The RBI stated that though India has not moderated to the level that it did during the first wave, uncertainty can operate as a disincentive in the medium run. Prime Minister Narendra Modi stated on Wednesday that covid-19 has a massive economic impact and that the world would never be the same when the epidemic is over.
“Many people have been affected by this once-in-a-lifetime epidemic. Every country has been hit by an epidemic. There is also a significant economic consequence. After Covid-19, our world will be different. “We will undoubtedly remember events as either pre-covid or post-covid in the future,” Modi stated during his keynote presentation at the Vesak Day program to commemorate Buddha Jayanti.
The economy’s recovery from the Covid-19 will be crucially dependent on a robust restoration of private demand, the central bank wrote in its annual report, which may be driven by consumption in the immediate run but will require acceleration of investment to maintain the recovery.
In its annual report for 2020-2021, the central bank also claimed that the previous year had left an economic scar, and that “as 2021-22 begins, pervasive despondency is being removed by optimism built up by vaccination drives.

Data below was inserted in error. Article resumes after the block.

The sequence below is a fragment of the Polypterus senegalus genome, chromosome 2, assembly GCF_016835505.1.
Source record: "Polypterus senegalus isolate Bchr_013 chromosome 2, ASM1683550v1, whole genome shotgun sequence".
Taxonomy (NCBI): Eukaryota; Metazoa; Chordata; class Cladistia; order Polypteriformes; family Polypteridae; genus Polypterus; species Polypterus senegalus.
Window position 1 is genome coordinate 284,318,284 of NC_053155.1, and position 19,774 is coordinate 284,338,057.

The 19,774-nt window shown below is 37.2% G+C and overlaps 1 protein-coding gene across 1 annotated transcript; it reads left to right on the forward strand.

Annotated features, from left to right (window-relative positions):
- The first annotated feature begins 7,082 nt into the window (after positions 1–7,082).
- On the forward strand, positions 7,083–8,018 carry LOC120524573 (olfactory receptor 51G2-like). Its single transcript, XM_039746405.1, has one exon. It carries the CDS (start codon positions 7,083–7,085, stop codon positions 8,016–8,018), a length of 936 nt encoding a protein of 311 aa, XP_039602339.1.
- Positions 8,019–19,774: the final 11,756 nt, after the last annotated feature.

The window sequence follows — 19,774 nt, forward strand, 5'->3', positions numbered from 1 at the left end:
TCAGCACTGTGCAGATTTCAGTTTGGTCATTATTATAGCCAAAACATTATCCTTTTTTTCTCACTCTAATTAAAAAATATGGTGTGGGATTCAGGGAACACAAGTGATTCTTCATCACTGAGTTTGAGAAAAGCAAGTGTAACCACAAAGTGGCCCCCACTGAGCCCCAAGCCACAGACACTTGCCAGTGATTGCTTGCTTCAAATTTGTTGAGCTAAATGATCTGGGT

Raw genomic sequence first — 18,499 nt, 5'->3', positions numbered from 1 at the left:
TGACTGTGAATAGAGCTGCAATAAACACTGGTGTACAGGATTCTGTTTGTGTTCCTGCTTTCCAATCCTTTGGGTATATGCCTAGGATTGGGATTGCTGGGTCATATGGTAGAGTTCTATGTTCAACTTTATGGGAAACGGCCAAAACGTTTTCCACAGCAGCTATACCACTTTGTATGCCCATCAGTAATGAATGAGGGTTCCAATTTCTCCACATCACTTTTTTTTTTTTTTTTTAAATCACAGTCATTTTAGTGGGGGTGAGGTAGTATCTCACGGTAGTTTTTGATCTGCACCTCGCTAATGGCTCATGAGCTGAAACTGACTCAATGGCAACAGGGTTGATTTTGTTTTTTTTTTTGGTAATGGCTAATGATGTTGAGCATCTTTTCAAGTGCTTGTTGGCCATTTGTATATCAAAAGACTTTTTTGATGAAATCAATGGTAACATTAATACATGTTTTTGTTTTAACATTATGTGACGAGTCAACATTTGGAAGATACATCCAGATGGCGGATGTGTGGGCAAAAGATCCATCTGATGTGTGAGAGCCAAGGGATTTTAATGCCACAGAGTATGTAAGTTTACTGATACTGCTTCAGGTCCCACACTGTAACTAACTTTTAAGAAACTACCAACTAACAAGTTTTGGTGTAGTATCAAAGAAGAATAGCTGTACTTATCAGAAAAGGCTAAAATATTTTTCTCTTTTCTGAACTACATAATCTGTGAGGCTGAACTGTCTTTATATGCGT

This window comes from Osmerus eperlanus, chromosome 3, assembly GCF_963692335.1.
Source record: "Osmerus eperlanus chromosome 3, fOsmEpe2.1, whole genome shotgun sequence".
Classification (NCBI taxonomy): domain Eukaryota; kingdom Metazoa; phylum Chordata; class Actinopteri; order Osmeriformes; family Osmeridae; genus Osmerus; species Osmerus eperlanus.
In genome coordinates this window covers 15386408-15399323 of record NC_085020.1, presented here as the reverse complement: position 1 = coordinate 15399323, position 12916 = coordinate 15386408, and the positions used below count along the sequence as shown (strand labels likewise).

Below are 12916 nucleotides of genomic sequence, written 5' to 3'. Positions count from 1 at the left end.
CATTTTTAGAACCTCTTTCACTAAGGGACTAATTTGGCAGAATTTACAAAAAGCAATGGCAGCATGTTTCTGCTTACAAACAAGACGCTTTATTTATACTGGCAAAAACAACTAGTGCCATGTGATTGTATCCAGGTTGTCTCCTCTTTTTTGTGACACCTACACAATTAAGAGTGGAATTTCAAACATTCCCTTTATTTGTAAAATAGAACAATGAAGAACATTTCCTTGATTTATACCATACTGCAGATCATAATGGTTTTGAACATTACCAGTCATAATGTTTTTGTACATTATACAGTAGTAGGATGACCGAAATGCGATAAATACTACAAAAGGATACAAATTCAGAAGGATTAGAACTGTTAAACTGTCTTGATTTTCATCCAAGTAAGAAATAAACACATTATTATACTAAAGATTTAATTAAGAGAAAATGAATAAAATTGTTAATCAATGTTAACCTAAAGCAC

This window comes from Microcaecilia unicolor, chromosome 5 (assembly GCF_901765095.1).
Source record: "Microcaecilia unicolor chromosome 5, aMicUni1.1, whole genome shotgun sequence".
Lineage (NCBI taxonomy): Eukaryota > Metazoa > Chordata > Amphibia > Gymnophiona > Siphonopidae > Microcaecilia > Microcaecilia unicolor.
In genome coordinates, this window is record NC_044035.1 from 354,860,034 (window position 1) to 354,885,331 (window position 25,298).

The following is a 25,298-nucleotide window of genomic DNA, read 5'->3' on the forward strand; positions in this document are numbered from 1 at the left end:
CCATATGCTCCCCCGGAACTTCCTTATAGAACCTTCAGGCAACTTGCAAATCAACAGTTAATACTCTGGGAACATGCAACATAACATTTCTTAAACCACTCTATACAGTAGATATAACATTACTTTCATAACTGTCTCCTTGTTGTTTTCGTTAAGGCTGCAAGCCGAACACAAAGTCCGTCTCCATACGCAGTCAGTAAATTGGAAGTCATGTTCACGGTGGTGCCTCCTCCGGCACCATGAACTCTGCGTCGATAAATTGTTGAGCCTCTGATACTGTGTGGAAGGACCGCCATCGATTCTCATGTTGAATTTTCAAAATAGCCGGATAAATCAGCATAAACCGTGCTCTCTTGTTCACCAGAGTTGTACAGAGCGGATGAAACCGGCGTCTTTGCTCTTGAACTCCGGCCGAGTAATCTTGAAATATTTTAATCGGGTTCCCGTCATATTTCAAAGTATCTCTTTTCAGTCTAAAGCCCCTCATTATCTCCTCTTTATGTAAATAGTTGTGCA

It also stated that monetary policy in 2021-22 will be guided by changing macroeconomic conditions, with a bias toward being supportive of growth until it acquires pace on a long-term basis while keeping inflation under control.
The global economy, which was hit hard by the coronavirus epidemic in 2020, is showing signs of recovery in 2021. The majority of established economies and several developing economies are recovering quickly, while the rest of the globe, including India, is behind.
Most professional forecasters have dropped their growth forecasts for FY22 to below 10%, with JP Morgan and Barclays lowering theirs to 9% and 9.2%, respectively